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Minnesota should resist pressure from North Dakota coal lobby to weaken climate legislation

The so-called “Coalition for a Secure Energy Future” has jumped into action with the start of Minnesota’s new legislative session, publishing op-eds urging Minnesotans to consider that our carbon free energy goals would be best served by expanding our definition of carbon-free to include energy sources such as … coal.

Coal
A clean energy future powered by coal doesn’t exist.
REUTERS/Carlo Allegri

Innovation breeds resistance, and as Minnesota’s Legislature works to set our state on a new ambitious course towards 100% clean energy our neighbors in North Dakota are doing their best to muddy the waters.

The so-called “Coalition for a Secure Energy Future” has jumped into action with the start of Minnesota’s new legislative session, publishing op-eds urging Minnesotans to consider that our carbon free energy goals would be best served by expanding our definition of carbon-free to include energy sources such as … coal.

According to their op-ed signature, the Coalition for a Secure Energy Future is “a nonprofit working to ensure affordable, reliable energy for Minnesotans.” But peeling back the layers of the Coalition’s identity reveals a deep connection to the dirtiest of all fossil fuels — coal. Despite the fact a clean energy future powered by coal doesn’t exist. On their website, the coalition reveals that they are “a project of the Lignite Energy Council,” a North Dakota-based coal industry lobbying group which has bragged in the past about their successful interventions to block previous iterations of Minnesota’s 100% clean energy plans. The coalition has also received millions of dollars of funding from the North Dakota Industrial Commission, an organization staffed by the state’s governor, attorney general, and agriculture commissioner, a group of people looking out for the best interests of North Dakota, not Minnesota.

That the coalition’s backers feel the need to cloak their lobbying efforts with a thin veneer of Minnesotan authenticity — hiring a Minnesotan PR professional to sign their op-eds and serve as their “executive director,” the only employee listed on their site — says something about how much North Dakota feels their interests are impacted by Minnesota’s decisions when it comes to energy.

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Making a full switch to renewables would benefit Minnesotans in nearly every way. The benefits of technologies like wind and solar go beyond climate, offering Minnesotans cleaner air and improved health, with electricity that is not only more affordable, but more reliable in a crunch: when severe winter weather in 2021 knocked out power generation across the country causing blackouts for millions, 73% of the lost generator capacity came from coal and methane plants.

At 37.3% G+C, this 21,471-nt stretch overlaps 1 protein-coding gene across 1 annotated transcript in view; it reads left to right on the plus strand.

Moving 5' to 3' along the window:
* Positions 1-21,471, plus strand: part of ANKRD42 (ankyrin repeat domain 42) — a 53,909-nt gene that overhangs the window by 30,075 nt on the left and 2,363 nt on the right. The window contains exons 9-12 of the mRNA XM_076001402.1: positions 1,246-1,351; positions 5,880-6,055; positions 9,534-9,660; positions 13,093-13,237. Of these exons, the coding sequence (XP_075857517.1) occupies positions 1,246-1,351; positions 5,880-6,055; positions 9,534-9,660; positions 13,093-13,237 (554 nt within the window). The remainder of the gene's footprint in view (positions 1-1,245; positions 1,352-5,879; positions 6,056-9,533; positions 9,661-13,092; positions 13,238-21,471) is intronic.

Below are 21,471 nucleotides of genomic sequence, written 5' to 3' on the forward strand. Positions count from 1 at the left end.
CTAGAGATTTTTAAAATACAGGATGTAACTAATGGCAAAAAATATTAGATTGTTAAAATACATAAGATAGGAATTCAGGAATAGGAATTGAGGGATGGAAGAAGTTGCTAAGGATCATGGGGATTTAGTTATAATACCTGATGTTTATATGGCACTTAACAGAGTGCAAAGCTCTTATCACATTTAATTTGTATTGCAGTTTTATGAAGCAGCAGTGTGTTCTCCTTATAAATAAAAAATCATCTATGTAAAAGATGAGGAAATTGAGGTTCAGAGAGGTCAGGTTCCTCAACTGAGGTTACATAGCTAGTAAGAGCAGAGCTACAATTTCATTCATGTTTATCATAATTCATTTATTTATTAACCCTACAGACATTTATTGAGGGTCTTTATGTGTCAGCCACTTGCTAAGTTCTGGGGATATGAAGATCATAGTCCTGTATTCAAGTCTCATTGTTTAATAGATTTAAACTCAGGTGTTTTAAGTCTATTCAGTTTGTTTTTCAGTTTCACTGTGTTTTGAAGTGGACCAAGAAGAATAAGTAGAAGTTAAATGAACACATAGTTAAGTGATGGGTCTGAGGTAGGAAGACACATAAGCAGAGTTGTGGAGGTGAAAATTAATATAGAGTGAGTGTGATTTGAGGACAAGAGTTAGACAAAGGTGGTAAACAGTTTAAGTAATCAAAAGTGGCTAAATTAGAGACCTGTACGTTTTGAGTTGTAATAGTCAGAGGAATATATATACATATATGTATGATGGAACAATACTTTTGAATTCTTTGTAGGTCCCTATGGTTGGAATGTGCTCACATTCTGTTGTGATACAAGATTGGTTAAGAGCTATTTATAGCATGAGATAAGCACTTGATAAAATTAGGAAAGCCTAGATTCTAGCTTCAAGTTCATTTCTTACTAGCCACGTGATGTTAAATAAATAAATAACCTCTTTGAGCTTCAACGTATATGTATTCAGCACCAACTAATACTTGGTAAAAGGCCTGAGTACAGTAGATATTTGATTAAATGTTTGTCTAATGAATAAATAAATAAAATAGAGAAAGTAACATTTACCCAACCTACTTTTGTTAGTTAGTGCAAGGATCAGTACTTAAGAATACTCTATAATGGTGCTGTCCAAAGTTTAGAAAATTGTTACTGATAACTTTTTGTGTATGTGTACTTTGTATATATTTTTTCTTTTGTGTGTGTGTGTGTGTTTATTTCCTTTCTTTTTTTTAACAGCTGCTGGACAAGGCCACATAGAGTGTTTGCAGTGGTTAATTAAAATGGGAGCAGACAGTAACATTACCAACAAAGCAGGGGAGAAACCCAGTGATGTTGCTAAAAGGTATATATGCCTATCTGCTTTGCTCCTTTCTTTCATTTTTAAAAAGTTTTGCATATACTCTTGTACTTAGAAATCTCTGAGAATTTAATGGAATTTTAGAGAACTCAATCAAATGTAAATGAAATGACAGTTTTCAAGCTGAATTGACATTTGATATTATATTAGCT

Minnesota has no fossil fuel reserves or production to speak of, meaning most of the jobs created by our energy consumption don’t stay in our state and instead benefit economies of other states such as North Dakota, a trend that a home-grown renewable energy economy could begin to reverse.

It’s clear our neighbors in North Dakota are putting up a fight to stop Minnesota from charting our own energy future. In 2020 Minnesota-based Great River Energy tried to close Coal Creek Station, a failing coal power plant that had cost the electric co-op’s member-owners an estimated $170 million the year before. Officials in McLean County, North Dakota, where the station is located, responded by threatening to have the state’s attorneys nuke all renewable energy leases in the area, effectively holding hostage a high voltage power line carrying power from Coal Creek to the Twin Cities 436 miles away. In a time when transmission of electricity is perhaps the No. 1 barrier to electrifying our economy the message to Great River Energy was clear: The line would be used for coal, or for nothing.

Duane Ninneman
Duane Ninneman
The Lignite Council’s strategy here is a proven one: buy friends, disguise your interests, misrepresent the facts, and do anything to buy a little more time for the dying coal industry. Fossil fuel interests have been using the same playbook for decades, starting when they buried the research of their own scientists by hiding evidence of climate change from the public. Once word got out about this deception they worked to delay the clean energy transition in any way possible — discrediting science, blocking alternatives, and asking us to believe in an alternate “clean coal” reality in which carbon capture isn’t prohibitively expensive and where fossil fuels have been our clean energy solution all along.

Renewable energy, not fossil fuels, is Minnesota’s path forward, benefiting our wallets and health as well as our climate. We welcome informed and honest debate about how the whole region can thrive going forward, but that does not include furtive meddling and veiled threats. This an uncomfortable truth for North Dakota’s outdated dirty energy economy, but Minnesota needs to do what is best for Minnesota—and this means passing the 100% Clean Energy bill (H.F. 7 / S.F. 4) now.

Duane Ninneman is Executive Director of CURE, a nonprofit organization based in Montevideo, MN that works to move people to action and build power within rural communities.